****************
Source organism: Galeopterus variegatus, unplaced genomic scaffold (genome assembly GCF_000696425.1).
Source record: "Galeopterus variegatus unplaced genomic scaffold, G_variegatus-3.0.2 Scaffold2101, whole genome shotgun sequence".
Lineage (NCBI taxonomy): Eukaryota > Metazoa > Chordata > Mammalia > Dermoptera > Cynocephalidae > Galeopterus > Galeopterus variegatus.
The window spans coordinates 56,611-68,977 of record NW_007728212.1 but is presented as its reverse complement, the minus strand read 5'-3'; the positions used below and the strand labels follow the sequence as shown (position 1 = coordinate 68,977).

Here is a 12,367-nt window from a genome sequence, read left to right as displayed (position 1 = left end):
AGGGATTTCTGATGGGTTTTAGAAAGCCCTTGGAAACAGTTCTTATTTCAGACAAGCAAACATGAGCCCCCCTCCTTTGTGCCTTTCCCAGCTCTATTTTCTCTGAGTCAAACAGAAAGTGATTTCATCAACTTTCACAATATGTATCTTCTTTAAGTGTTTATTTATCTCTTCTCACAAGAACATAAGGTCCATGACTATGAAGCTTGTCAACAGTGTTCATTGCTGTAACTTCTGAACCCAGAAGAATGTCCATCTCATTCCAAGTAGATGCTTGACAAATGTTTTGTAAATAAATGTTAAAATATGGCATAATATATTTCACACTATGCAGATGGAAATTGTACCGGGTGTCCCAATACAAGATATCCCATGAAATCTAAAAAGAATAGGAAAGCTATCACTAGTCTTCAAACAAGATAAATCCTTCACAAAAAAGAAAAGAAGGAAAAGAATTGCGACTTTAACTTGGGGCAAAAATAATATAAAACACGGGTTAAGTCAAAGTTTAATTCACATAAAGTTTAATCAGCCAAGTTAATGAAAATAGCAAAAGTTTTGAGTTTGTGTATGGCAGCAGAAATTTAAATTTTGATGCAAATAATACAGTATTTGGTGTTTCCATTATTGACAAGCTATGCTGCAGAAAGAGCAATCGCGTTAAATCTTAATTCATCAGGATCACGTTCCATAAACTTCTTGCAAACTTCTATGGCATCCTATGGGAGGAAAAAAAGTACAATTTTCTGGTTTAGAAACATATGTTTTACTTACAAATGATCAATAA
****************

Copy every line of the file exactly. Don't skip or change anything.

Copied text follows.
Source organism: Galeopterus variegatus, unplaced genomic scaffold (genome assembly GCF_000696425.1).
Source record: "Galeopterus variegatus unplaced genomic scaffold, G_variegatus-3.0.2 Scaffold2101, whole genome shotgun sequence".
Lineage (NCBI taxonomy): Eukaryota > Metazoa > Chordata > Mammalia > Dermoptera > Cynocephalidae > Galeopterus > Galeopterus variegatus.
The window spans coordinates 56,611-68,977 of record NW_007728212.1 but is presented as its reverse complement, the minus strand read 5'-3'; the positions used below and the strand labels follow the sequence as shown (position 1 = coordinate 68,977).

Here is a 12,367-nt window from a genome sequence, read left to right as displayed (position 1 = left end):
AGGGATTTCTGATGGGTTTTAGAAAGCCCTTGGAAACAGTTCTTATTTCAGACAAGCAAACATGAGCCCCCCTCCTTTGTGCCTTTCCCAGCTCTATTTTCTCTGAGTCAAACAGAAAGTGATTTCATCAACTTTCACAATATGTATCTTCTTTAAGTGTTTATTTATCTCTTCTCACAAGAACATAAGGTCCATGACTATGAAGCTTGTCAACAGTGTTCATTGCTGTAACTTCTGAACCCAGAAGAATGTCCATCTCATTCCAAGTAGATGCTTGACAAATGTTTTGTAAATAAATGTTAAAATATGGCATAATATATTTCACACTATGCAGATGGAAATTGTACCGGGTGTCCCAATACAAGATATCCCATGAAATCTAAAAAGAATAGGAAAGCTATCACTAGTCTTCAAACAAGATAAATCCTTCACAAAAAAGAAAAGAAGGAAAAGAATTGCGACTTTAACTTGGGGCAAAAATAATATAAAACACGGGTTAAGTCAAAGTTTAATTCACATAAAGTTTAATCAGCCAAGTTAATGAAAATAGCAAAAGTTTTGAGTTTGTGTATGGCAGCAGAAATTTAAATTTTGATGCAAATAATACAGTATTTGGTGTTTCCATTATTGACAAGCTATGCTGCAGAAAGAGCAATCGCGTTAAATCTTAATTCATCAGGATCACGTTCCATAAACTTCTTGCAAACTTCTATGGCATCCTATGGGAGGAAAAAAAGTACAATTTTCTGGTTTAGAAACATATGTTTTACTTACAAATGATCAATAA